I happened to be in Huntly last week when the town’s little Book Festival was kicking off with an open poetry session with Huntly Writers in the Library. Happened to be there? Well yes, I had an hour and a half to kill while Ellie was doing her dance classes; and why didn’t I know about the Book Festival and the open poetry thingy? Well, duh… When do I ever know anything about anything? Annie had got us off to the classes more or less on time, I could hardly expect her to give me a comprehensive list of Thursday afternoon entertainments in Huntly. Anyway they’re a nice friendly lot and they let me read two poems, which was more of a struggle than I’d imagined because although there’s sixty pages in the “new poems” file on my laptop there’s not many that are really “ready”. So I’ve extracted the two for anyone’s delectation who wants any and here they are.
The first is my little tribute (sort of) to W B Yeats and his “Wild Swans at Coole” poem, Yeats continuing to be – often despite myself – one of my favourite poets. Anyway, Yeats’ poem was about him counting 59 swans on the pond, just when he happened to be 59; and when Ellie & I were visiting Anna & Dean & in Musselburgh we saw – well, the poems says about that bit:
62 Swans at Musselburgh
Between the last bridge and the last weir
just where the Esk’s currents
are lost in Forth, Ellie and I admire the swans
performing their morning stunts;
nibbling beaks into wingpits, dunking green heads
out of the raw wind in the trailing weed.
Aren’t they clever, I say, to arrange
themselves to the number of my age
just like they did for Mr Yeats
when he was fifty-nine; and like mine
his heart was a poet’s
though a lot more refined.
I wonder what filter he had on his specs:
they’re about as mysterious as geese
with that gunk on their necks,
and as regards their beauty
one can only assume he must have
been a little tipsy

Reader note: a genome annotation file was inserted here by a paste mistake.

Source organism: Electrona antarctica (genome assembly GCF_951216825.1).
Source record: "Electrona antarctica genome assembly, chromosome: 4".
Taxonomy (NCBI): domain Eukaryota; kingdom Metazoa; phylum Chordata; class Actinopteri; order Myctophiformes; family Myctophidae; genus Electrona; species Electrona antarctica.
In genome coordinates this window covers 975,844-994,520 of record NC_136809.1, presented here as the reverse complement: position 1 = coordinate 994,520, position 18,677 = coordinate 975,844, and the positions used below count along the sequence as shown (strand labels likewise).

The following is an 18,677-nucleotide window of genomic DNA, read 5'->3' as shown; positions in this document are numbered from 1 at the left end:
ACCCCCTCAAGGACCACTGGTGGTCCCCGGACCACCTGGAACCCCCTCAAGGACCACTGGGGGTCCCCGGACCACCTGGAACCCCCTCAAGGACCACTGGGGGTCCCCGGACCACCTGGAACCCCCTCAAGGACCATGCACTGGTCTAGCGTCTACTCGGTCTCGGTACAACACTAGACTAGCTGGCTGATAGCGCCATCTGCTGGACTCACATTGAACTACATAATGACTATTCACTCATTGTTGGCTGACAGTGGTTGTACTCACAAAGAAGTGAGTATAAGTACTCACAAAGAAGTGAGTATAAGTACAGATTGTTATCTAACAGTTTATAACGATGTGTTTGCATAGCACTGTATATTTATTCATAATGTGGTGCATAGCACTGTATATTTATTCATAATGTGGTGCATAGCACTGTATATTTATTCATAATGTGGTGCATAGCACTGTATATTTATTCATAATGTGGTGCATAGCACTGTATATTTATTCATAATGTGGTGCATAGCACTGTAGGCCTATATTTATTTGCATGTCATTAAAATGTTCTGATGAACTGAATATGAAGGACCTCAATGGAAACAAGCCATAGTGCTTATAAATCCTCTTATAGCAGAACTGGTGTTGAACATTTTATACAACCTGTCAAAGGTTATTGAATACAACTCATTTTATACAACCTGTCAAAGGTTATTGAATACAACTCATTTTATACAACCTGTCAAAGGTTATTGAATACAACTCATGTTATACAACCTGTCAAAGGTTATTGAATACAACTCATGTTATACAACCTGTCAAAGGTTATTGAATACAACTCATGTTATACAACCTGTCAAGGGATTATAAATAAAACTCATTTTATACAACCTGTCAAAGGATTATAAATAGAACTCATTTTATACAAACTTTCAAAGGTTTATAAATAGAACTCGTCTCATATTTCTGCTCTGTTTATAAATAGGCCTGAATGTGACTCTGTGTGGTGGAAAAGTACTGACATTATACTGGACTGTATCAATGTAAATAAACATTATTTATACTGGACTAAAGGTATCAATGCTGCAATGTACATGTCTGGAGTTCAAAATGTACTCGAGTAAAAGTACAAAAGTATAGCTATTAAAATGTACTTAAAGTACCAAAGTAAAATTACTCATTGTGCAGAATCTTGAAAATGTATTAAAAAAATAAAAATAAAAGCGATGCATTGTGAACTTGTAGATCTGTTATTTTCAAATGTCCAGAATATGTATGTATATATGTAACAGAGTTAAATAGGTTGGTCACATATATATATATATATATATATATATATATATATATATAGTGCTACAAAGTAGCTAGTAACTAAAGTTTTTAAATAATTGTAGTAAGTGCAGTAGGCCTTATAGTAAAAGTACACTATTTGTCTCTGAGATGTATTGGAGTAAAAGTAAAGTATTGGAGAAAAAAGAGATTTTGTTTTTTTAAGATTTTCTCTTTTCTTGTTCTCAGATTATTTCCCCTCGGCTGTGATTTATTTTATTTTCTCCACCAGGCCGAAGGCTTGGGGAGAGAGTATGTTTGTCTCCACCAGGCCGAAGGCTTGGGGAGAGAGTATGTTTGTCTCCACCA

– From the smart talk, that, of the Coole Park set;
or maybe dedicated staff maintained the wild
in a high-coutured state; or again,
experience hammered by tranquillity
crusted those dirty birds in
an enamel of gentility.
I don’t know why I do it, Ellie,
don’t know what I’ve ever done.
I wish I could tell you there was something
worthy of the passion
we pour from our inflated chests, to chart
the principles of Art.
The second was the poem I wrote in Maddy’s birthday-card this year, which Annie also did a cool illustration for: as she’d turned fourteen (Maddy, that is) I thought it was high time she had a grown-up poem. I should have told the Writers all this, and it might have been a bit clearer where the thing was coming from, but in my confusion I forgot to (I don’t find Tin Hut sessions alarming any more, but this Library session was actually quite alarming, even though a not dissimilar deal).
I haven’t asked Maddy’s permission to post it here because she’d probably want to negotiate, and that might be expensive. Maddy has taken a leaf out of the “No” Campaign’s book and has said she no longer wants any pocket money, if she can “occasionally buy stuff on the Internet” on my card. Neat.
Waiting for Rain?
There’s a two-headed man. Perhaps he’s you
it’s hard to see for the mist
Mist in his nostrils, his ears, his view’s
obscured, the sight unwitnessed.
Two heads, you see, better than one:
what one sees, the other denies;
cancelling out, two becomes none.
One drops to the ground, one flies.
The wings open, and it’s a bird,
a book, a butterfly, an axe….
In my hand an object, in my mouth a word:
twist it, the light refracts
light that’s the same as mist, a halo-
maker, a two-out-of-one
and what was solid fades, grows paler,
shifts out of this illusion
into another, into the same.
Here, let me hand it over,
take it and weigh, call it fame
or obscurity, either’s a cover,
love, imitation; axe-play, killing;
game and deadly earnest;
a chess-grid, a wound spilling;
who was worst at, and who best,
each is a blind, a window looking
into another window.
Out in the sunlight there’s something spooking
a wisp of cloud; a crow –
A rumble of thunder. A silence in the dust.
Prick-ears under drooping leaves.
A two-headed man. You can’t see him: you must
he’s under your eaves
He’s on your ledge, in the twist of a penny
He’s asking, asking again:
is there any silence? is there any
silence? The silence of rain.